Subject-Verb Agreement

Subject–Verb Agreement

It could be a writer–editor maxim. The New York Times and SATs agreed to disagree with one below, and we may have to do the same with it and others—or at the very least, say it can go either way. As in the past, the answers will come in a separate e-mail this afternoon.
  1. A box of apples, oranges, and pears (was, were, either was or were) delivered yesterday.
  2. Some of the chocolate chip cookies (is, are, either is or are) left.
  3. Neither the words nor the music (is, are, either is or are) familiar.
  4. None of these crazy ideas (is, are, either is or are) going to work.
  5. The jury (is, are, either is or are) all in agreement.
  6. The data (was, were, either was or were) inconclusive.
Thank you all for participating—truly. This e-mail gives me a reason to go down these rabbit holes, so much so that I’ll even spend my weekends working on them (as in the last one, which consumed a whole weekend and was mind-numbingly difficult). Thus far, it has taught me a lot as I hope it has you.
  1. It is all too easy to get misled by a prepositional phrase's additional information. Box is the true subject in this example. To test, take out the phrase "of apples, oranges, and pears" and see if it makes sense.
    A box of apples, oranges, and pears was delivered yesterday.

  2. Pronouns that specify an indefinite number or amount such as enough, none, all, many, much, and some can be difficult. This is because it is one of the few times you will need to use the prepositional phrase to determine the verb. In this example, the subject is not so much some as it is cookies.
    Some of the chocolate chip cookies are left.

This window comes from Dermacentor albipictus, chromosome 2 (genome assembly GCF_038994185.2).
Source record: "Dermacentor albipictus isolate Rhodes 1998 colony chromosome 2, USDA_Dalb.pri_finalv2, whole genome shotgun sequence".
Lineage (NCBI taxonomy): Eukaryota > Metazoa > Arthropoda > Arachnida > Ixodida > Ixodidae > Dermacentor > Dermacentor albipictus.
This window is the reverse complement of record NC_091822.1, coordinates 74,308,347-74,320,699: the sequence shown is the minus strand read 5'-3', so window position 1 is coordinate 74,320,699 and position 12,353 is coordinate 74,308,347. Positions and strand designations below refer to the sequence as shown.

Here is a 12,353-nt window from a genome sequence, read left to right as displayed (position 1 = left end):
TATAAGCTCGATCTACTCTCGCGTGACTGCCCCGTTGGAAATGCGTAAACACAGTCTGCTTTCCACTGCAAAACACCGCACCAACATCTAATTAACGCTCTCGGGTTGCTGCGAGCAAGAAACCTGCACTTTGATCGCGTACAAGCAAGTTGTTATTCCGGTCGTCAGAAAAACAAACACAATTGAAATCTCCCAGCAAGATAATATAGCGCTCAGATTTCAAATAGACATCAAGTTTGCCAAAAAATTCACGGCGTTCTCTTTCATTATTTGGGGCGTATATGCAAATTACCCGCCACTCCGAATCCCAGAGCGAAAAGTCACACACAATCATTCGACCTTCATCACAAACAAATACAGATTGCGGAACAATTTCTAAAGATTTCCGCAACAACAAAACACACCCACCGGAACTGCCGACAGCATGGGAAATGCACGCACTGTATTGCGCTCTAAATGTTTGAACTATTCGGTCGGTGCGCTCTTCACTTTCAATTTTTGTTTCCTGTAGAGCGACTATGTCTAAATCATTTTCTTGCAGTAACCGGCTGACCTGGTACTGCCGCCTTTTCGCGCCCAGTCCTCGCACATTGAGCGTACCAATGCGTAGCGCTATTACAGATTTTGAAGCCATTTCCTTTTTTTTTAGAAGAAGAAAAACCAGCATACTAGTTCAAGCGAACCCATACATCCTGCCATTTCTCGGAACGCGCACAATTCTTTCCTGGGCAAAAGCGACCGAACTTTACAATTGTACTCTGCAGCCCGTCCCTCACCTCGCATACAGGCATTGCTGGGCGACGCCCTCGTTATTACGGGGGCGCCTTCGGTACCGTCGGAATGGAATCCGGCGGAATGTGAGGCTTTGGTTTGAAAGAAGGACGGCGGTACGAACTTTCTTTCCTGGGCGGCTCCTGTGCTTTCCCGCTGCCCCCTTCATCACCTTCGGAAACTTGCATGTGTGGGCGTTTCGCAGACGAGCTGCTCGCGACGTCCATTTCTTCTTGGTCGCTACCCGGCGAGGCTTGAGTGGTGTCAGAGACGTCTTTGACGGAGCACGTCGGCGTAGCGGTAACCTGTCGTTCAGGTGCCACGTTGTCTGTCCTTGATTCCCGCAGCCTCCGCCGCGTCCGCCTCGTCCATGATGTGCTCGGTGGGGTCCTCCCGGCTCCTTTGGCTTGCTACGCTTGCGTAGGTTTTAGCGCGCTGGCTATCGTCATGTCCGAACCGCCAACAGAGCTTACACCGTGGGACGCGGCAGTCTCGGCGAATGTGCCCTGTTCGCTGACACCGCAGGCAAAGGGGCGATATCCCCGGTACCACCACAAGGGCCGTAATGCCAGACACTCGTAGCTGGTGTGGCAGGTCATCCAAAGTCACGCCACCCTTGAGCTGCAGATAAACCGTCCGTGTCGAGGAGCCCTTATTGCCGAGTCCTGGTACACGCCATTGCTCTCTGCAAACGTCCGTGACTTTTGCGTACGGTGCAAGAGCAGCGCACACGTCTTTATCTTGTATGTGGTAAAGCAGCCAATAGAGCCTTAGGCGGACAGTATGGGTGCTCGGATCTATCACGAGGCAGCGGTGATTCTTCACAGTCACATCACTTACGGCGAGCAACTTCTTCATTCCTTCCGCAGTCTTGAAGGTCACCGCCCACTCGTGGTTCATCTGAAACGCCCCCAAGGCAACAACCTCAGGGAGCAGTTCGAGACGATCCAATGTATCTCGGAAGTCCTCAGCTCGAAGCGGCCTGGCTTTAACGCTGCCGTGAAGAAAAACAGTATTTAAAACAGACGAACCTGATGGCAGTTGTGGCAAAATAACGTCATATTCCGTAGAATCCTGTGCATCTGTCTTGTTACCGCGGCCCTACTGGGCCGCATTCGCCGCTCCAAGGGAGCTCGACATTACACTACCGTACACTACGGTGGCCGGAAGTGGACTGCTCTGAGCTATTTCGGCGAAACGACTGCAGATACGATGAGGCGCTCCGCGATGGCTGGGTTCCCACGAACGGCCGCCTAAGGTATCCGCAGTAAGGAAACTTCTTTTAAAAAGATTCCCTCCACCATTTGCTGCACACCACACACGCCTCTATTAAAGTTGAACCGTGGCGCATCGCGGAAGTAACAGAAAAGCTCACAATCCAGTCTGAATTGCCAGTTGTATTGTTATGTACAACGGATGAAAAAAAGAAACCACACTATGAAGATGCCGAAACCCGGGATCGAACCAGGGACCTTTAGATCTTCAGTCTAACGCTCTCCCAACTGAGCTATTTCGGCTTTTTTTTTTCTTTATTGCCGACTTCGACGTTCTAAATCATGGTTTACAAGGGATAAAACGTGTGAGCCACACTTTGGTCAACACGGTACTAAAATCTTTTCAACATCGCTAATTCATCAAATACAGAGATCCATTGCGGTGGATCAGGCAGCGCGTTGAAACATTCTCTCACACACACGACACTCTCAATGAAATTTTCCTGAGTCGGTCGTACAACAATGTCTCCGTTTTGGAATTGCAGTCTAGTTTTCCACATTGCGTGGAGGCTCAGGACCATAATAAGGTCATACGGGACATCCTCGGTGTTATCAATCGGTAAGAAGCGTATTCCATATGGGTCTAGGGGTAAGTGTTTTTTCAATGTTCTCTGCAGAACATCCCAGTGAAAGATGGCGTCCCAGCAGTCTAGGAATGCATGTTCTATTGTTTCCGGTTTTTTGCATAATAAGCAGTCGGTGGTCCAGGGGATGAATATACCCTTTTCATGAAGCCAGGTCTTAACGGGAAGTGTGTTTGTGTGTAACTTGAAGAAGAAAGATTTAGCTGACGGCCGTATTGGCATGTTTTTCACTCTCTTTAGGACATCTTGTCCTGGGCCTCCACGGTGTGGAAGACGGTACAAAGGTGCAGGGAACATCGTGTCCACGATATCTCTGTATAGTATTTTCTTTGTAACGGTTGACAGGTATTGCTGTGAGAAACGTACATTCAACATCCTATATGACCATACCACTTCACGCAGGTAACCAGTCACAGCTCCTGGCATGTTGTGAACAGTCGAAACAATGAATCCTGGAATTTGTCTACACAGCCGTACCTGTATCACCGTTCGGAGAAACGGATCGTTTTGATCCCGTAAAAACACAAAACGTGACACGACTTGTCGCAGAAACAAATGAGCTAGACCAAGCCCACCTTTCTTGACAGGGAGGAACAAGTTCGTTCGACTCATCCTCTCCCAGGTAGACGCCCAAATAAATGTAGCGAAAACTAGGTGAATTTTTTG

3. With neither … nor or either … or, if both subjects are plural, you need a plural verb; if both subjects are singular, you need a singular verb. If one subject is singular and one is plural, the verb agrees with the closest subject.
    Neither the words nor the music is familiar.

  4. Despite none being an indefinite pronoun, some consider it to be singular—always. It used to be even graded that way on the SATs. This was at a time when the ’70s New York Times' style guide took the stance that it was plural except when emphasizing the idea of not one or not any. Today, most style guides say the verb needs to be based off the prepositional phrase as described in the answer for number two.
    None of these crazy ideas (either is or are) going to work.

  5. Mass nouns are, for the most part, singular, but writers are able to focus a reader’s attention on the individual people or items that compose the group by using a plural verb. The jury (either is or are) all in agreement.

  6. Agenda, agendum; data, datum; insignia, insigne; media, medias, medium; opera, opus; stamina, stamen, these words with Latin roots and their irregular plural forms were once standard, but in today's common usage, the singular form often doubles as the plural form.
    The data (either was or were) inconclusive.
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